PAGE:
NC State Extension Publications

Description and Biology

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Pitch gall midges or resin gall midges are several species of tiny, mosquito-like, flies in the genus Cecidomyia that lay eggs on the twigs of pines in spring. Tiny maggots hatch and bore into the cambium layer of the twig, which cause pitch to ooze out and form a mass almost 1/2 inch wide. The maggots then develop inside the pitch -- hence the name resin gall midges or pitch gall midges. Fully grown maggots are slender, orange, and 3/16 to 3/8 inch long. They keep their rear spiracles in contact with air. Mature maggots either remain in the pitch masses to pupate or leave depending on the species. Those remaining in the pitch pupate in a silken cylinder. Pupae push through a thin cap to protrude from the pitch gall and adults soon emerge. Those maggots that leave the pitch gall pupate nearby. Pitch galls are most noticeable in early to mid April. Populations of pitch gall midges vary greatly from year to year. This is highly likely that the populations of other resin gall and pitch midges also fluctuate. We have one generation per year in North Carolina.

Pitch galls caused by midges in the genus Cecidomyia.

Pitch galls are usually white and up to almost 1/2 inch wide.

Photo by J.R. Baker, NC State University

A pitch gall caused by a midge in the genus Cecidomyia

After the midges leave, pitch galls sometime drip down from infested trees.

Photo by Lacy L. Hyche, Auburn University,

Host Plants

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Almost all species of yellow pines can be infested with pitch gall midges. White pine is infested by a single species, Cecidomyia candidipes, the only species of pitch gall midges that is confined to a single host in North Carolina. Pitch midge galls are relatively common on pines and they can cause minor dieback on loblolly pine. Sometimes pitch galls melt and drip down from infested pines onto cars unfortunately parked beneath.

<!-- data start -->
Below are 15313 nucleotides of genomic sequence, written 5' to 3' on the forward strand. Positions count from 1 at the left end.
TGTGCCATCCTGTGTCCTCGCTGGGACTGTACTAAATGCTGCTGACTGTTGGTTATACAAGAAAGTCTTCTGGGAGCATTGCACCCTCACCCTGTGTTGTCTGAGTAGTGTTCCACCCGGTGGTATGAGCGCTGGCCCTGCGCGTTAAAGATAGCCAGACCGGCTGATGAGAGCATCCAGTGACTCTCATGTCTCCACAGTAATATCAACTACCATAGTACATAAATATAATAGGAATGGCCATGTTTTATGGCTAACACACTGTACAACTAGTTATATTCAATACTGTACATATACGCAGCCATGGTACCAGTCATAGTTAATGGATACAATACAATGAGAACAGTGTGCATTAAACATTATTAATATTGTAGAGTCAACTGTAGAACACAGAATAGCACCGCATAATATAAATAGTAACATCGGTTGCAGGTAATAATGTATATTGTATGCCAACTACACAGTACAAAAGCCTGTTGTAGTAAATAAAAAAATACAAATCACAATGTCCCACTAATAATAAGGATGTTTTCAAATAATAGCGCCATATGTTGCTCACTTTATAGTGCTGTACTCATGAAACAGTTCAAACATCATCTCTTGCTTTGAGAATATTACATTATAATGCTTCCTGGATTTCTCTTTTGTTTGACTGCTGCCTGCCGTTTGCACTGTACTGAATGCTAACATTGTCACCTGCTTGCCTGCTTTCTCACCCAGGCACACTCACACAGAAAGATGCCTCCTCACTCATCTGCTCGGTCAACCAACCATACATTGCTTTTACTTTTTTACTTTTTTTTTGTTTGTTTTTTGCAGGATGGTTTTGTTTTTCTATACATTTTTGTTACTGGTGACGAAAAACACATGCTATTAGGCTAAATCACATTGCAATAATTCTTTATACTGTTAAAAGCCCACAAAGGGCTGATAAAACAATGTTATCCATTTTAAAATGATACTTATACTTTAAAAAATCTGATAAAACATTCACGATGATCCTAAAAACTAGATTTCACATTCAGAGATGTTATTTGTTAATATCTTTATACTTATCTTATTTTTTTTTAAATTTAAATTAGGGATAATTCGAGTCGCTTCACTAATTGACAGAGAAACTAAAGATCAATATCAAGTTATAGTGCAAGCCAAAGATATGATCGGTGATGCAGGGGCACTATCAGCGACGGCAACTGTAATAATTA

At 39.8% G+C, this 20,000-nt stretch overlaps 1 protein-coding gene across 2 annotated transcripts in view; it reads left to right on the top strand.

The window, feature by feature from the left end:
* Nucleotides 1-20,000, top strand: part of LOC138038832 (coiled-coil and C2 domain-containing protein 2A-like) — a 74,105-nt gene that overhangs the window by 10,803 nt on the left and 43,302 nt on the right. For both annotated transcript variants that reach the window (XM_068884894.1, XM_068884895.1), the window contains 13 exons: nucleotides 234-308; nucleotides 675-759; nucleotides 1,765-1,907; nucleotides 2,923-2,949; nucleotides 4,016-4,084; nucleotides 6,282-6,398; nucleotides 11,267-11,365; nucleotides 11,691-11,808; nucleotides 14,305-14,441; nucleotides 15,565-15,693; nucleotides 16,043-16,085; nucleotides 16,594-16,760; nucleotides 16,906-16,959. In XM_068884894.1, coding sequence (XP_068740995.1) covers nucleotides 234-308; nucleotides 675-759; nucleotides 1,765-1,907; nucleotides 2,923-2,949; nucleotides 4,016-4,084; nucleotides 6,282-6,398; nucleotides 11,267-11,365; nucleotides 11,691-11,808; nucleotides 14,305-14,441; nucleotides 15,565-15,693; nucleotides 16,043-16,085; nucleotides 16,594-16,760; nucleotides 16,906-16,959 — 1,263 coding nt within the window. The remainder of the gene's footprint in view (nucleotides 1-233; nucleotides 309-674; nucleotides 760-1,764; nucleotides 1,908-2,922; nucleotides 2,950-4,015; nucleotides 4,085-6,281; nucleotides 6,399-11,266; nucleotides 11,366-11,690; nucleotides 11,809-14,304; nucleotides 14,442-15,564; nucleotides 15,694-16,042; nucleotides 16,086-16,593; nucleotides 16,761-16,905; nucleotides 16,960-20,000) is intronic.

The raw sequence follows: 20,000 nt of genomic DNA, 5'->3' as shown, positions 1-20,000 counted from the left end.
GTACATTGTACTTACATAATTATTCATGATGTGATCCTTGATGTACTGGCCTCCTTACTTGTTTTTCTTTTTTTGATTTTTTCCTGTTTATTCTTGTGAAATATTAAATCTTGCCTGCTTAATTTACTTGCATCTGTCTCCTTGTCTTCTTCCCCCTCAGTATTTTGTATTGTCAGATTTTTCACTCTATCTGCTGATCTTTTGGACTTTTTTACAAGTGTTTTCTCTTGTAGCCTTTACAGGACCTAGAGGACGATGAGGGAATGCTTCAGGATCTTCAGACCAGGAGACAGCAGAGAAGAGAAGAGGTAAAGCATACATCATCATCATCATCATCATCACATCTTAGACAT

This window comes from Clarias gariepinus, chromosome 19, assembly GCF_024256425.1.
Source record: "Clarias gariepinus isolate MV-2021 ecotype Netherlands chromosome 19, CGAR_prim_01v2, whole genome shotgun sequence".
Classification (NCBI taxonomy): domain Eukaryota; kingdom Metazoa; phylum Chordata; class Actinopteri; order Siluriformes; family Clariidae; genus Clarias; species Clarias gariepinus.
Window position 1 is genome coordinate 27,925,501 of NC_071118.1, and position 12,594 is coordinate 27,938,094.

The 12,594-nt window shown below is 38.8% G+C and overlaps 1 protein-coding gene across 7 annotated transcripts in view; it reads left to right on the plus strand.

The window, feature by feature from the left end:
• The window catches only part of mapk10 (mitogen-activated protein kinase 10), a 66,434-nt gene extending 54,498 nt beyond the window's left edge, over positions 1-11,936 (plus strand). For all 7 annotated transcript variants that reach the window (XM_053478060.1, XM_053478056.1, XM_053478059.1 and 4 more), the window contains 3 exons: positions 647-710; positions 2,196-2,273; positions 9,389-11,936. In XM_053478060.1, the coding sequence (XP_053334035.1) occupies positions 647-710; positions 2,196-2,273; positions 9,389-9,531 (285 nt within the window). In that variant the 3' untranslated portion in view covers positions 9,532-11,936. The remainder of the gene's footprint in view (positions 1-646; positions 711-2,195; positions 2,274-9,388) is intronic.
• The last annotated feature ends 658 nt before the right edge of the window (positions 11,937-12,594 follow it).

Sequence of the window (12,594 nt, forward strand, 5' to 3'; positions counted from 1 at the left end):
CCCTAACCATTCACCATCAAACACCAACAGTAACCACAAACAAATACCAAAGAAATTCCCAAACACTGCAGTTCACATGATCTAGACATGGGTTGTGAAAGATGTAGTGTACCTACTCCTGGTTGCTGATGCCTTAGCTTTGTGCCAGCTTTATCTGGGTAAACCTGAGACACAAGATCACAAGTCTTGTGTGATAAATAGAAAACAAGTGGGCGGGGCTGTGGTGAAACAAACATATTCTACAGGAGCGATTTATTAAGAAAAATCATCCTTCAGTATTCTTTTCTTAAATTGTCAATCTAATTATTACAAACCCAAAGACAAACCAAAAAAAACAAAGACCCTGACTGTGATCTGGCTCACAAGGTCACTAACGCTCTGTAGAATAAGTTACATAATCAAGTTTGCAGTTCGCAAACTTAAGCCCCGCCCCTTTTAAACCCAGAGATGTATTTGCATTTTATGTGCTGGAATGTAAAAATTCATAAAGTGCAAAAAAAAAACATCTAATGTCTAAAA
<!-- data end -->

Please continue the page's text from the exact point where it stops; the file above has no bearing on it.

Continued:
Damage to a pine twig by a pitch gall midge.

Twigs often die from the pitch gall to the tip.

Photo by Whitney Cranshaw, Colorado State Univ.,

Residential Recommendations

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For best control, a pesticide would have to be directed at the adult stage if a specimen tree, important to the landscape, is small enough to spray. One way to figure out when to spray would be to put some of the pitch galls (with maggots) inside into a clear plastic bag and keep them in the shade outdoors. The maggots will pupate and the flies emerge inside the bag. When the tiny midges are seen crawling about inside the bag, that would be the time to spray with a contact insecticide. A systemic pesticide injected into the soil or trunk might give some control as well.


Professor Emeritus
Entomology & Plant Pathology

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Publication date: April 10, 2019
Revised: Feb. 19, 2024

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